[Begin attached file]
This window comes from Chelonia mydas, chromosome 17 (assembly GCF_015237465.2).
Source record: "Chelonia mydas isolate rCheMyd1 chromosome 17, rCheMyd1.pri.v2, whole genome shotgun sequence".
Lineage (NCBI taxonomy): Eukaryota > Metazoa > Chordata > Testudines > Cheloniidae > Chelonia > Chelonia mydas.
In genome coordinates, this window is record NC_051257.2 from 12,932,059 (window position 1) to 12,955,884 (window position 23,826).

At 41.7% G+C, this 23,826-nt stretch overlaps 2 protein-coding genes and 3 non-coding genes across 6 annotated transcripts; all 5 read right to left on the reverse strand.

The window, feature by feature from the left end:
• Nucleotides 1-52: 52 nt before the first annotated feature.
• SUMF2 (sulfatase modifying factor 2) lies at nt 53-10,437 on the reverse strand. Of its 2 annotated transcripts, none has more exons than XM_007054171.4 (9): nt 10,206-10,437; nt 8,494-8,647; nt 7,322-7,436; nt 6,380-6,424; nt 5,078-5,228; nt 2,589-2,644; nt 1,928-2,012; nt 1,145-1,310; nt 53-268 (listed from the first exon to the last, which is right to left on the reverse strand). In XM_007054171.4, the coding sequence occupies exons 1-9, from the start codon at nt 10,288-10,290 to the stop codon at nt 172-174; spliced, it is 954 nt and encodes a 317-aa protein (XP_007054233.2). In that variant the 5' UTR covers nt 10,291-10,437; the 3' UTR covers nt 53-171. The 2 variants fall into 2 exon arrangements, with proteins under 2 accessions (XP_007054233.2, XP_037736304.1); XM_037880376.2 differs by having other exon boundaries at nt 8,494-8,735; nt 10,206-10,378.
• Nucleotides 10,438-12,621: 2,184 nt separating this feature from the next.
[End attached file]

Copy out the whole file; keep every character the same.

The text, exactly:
This window comes from Chelonia mydas, chromosome 17 (assembly GCF_015237465.2).
Source record: "Chelonia mydas isolate rCheMyd1 chromosome 17, rCheMyd1.pri.v2, whole genome shotgun sequence".
Lineage (NCBI taxonomy): Eukaryota > Metazoa > Chordata > Testudines > Cheloniidae > Chelonia > Chelonia mydas.
In genome coordinates, this window is record NC_051257.2 from 12,932,059 (window position 1) to 12,955,884 (window position 23,826).

At 41.7% G+C, this 23,826-nt stretch overlaps 2 protein-coding genes and 3 non-coding genes across 6 annotated transcripts; all 5 read right to left on the reverse strand.

The window, feature by feature from the left end:
• Nucleotides 1-52: 52 nt before the first annotated feature.
• SUMF2 (sulfatase modifying factor 2) lies at nt 53-10,437 on the reverse strand. Of its 2 annotated transcripts, none has more exons than XM_007054171.4 (9): nt 10,206-10,437; nt 8,494-8,647; nt 7,322-7,436; nt 6,380-6,424; nt 5,078-5,228; nt 2,589-2,644; nt 1,928-2,012; nt 1,145-1,310; nt 53-268 (listed from the first exon to the last, which is right to left on the reverse strand). In XM_007054171.4, the coding sequence occupies exons 1-9, from the start codon at nt 10,288-10,290 to the stop codon at nt 172-174; spliced, it is 954 nt and encodes a 317-aa protein (XP_007054233.2). In that variant the 5' UTR covers nt 10,291-10,437; the 3' UTR covers nt 53-171. The 2 variants fall into 2 exon arrangements, with proteins under 2 accessions (XP_007054233.2, XP_037736304.1); XM_037880376.2 differs by having other exon boundaries at nt 8,494-8,735; nt 10,206-10,378.
• Nucleotides 10,438-12,621: 2,184 nt separating this feature from the next.